As a kitchen and bathroom designer, I help design and specify products for the two rooms that use almost all of a household’s water. Did you know that the toilet, shower and lavatory faucet, consume on average 41 gallons per-person, per-day, or about 60% of a home’s daily indoor use?
And think about this. The water closet, toilet, privy, john – whatever you call it – uses 30% of a home’s daily indoor water use. That is a lot of water!
In 1994, the federal government required that all new toilets produced for home use operate on 1.6 gallons per flush or less (Shepard, 1993). Prior to that, toilets used between 3.5 to 5 gallons per flush. That was a reduction of over 50%, a huge savings.
So, the new law helped save water? Yes, but not at first. To comply with the law, many toilet manufacturers simply changed their valves to flush less water. Often that did not remove the waste, resulting in the toilet being flushed again and again. We were forced to buy toilets that flushed less water, but didn’t work! As many remember, the result wasn’t just multiple flushes, it was also unhappy consumers whose impression of water efficient toilets was, “not in my home!”
Over the last 20 years, I’m happy to tell you that toilet manufacturers have largely remedied the problem, producing what we call in our Industry, HET toilets, or High Efficiency Toilets.
These toilets flush less than the EPA standard of 1.6 GPF at 1.28 GPF. (The EPA labels these as WaterSense toilets, sometimes qualifying them for tax or utility rebates.)
Some HET toilets even feature a dual flush capability. What this means is that 0.8 gallons are used to remove liquid waste and 1.28 GPF to remove solids. Did you know that HET also come in many different shapes, sizes and colors? I guarantee that your designer can find the right style for your newly remodeled bathroom.
Manufacturers have worked together with scientists and engineers to develop a volunteer program called MaP Testing. MaP was developed in 2002-03 in response to the many complaints of the 1990s about the new “low-flow” toilets. Now don’t get confused, MaP testing isn’t the job of an individual to drive around the country side, verifying Google Maps! It is all about verifying that today’s toilets really work. Consumers can search the MaP Testing database to find an effective and water efficient toilet at a price they can afford.
I’ll let you read the details yourself, but you can be assured that MaP testing is realistic and concerns itself with the ability of toilets to clean thoroughly with a single flush. It’s always disappointing when toilet manufacturers tout the power of their products by demonstrations of flushing golf balls, and other objects which don’t share the same characteristics as waste. Any toilet can suck down a solid object. Just ask a neighbor who has young children with toys!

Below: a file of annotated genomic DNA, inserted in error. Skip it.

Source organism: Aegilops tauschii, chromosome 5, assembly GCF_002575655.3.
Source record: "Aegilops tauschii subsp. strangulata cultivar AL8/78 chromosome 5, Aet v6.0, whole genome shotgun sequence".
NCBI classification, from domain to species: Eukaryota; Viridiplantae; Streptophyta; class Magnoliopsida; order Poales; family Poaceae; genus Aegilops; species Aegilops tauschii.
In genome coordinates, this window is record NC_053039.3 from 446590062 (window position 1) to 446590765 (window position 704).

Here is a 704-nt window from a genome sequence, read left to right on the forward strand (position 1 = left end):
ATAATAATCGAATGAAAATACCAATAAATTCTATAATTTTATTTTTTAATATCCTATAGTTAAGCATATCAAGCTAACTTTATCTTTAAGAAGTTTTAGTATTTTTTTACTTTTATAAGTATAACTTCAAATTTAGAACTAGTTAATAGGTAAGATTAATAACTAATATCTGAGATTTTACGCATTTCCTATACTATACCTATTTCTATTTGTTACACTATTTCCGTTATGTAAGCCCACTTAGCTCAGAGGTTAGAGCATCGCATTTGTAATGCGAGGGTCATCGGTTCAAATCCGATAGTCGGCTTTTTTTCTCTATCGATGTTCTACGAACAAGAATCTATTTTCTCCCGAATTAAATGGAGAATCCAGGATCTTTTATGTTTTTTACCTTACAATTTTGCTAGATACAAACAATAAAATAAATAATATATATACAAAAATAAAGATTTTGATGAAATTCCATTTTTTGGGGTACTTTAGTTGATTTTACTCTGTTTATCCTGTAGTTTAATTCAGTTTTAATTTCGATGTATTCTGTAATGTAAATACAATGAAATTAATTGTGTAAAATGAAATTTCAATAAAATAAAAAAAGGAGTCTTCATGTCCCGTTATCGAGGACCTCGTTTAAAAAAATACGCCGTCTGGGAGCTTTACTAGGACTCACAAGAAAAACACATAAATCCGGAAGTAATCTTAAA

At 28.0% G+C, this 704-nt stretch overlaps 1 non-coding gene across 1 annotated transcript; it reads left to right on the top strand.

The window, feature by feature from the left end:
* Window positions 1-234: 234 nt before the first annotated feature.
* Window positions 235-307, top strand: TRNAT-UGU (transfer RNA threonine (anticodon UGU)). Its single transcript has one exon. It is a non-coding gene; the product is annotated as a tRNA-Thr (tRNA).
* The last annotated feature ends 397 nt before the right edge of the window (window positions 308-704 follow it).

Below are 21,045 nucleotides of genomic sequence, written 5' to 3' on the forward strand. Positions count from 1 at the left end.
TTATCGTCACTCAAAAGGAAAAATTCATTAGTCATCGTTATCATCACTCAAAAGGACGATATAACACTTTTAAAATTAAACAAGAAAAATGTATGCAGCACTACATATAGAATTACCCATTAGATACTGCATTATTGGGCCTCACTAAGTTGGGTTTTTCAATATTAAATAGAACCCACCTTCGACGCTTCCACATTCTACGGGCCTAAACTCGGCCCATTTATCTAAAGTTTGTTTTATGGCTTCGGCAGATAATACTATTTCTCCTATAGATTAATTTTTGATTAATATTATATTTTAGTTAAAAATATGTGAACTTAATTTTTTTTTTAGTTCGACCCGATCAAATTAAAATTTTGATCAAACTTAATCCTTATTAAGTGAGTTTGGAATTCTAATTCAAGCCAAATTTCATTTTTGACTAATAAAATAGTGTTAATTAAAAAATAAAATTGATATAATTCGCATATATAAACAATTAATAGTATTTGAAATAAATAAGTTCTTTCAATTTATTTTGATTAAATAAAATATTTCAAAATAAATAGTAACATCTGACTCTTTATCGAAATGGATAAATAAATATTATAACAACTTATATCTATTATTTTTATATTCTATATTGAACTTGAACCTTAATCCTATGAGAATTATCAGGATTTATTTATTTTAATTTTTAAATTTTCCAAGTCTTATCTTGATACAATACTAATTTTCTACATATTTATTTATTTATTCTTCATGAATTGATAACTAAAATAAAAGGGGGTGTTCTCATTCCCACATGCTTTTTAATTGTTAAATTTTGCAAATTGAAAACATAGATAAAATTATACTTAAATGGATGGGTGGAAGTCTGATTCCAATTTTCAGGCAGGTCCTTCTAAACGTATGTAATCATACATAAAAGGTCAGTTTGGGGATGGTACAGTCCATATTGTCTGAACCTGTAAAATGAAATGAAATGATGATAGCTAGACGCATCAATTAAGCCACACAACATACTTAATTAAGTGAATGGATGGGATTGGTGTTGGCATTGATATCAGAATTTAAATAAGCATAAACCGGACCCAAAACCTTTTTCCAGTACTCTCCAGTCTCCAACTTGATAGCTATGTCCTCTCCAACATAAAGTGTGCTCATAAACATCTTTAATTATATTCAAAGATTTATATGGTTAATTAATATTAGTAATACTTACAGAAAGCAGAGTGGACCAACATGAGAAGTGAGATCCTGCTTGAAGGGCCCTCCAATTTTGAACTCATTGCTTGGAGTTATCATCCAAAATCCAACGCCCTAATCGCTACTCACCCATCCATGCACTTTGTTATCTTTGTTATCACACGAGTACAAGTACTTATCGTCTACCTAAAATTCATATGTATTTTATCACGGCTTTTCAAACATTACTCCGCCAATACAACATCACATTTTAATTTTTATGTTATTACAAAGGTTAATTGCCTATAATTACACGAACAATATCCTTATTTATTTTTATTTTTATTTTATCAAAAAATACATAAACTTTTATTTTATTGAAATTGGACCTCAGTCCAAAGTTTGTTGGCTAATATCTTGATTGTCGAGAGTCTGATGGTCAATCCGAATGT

So, what’s the state of the art in high-tech toilets? Arguably, the Toto Neorest 750, showcased at KBIS 2014, is the most effective toilet on the market. Using a miserly 1 GPF, the Neorest’s multi-stage cleaning system is a technological marvel. Let’s start with the Hydrotect titanium dioxide and zirconium coating on the bowl that’s as slippery as Teflon but is a beautiful iridescent white.
Next, the toilet’s electronic sensors pre-mist the bowl with water when you sit down, making it more difficult for anything to attach itself to the bowl. When the toilet is flushed, two engineered jets create a relatively quiet but powerful whirlpool effect that circles the bowl multiple times rather than rinsing straight down from opening along the rim of the bowl, like traditional toilets. Finally, once you’re finished, the toilet seat closes itself and an ultraviolet light comes on to further break down any remaining organic material.
The cost for this technological wonder that also has an integrated electronically controlled bidet? Just $10,000 . . .without installation.
Water is one of life’s precious resources. We, in the United States, use clean water flush our waste. I venture to say that many of us take this luxury for granted. While the Susquehanna River from my view in Harrisburg might seem full, much of the West is suffering from a historic period of drought. In fact, California is experiencing the worst drought since records were first kept in the 1800’s. And if you shop for groceries, you’ve seen the impact of the drought on rising produce prices.
When you consider remodeling your powder room or master bathroom and the designer starts to talk to you about HET toilets, know that today they work well, conserve water and are affordable. Selecting an HET toilet is an easy, pain-free way to help save water.
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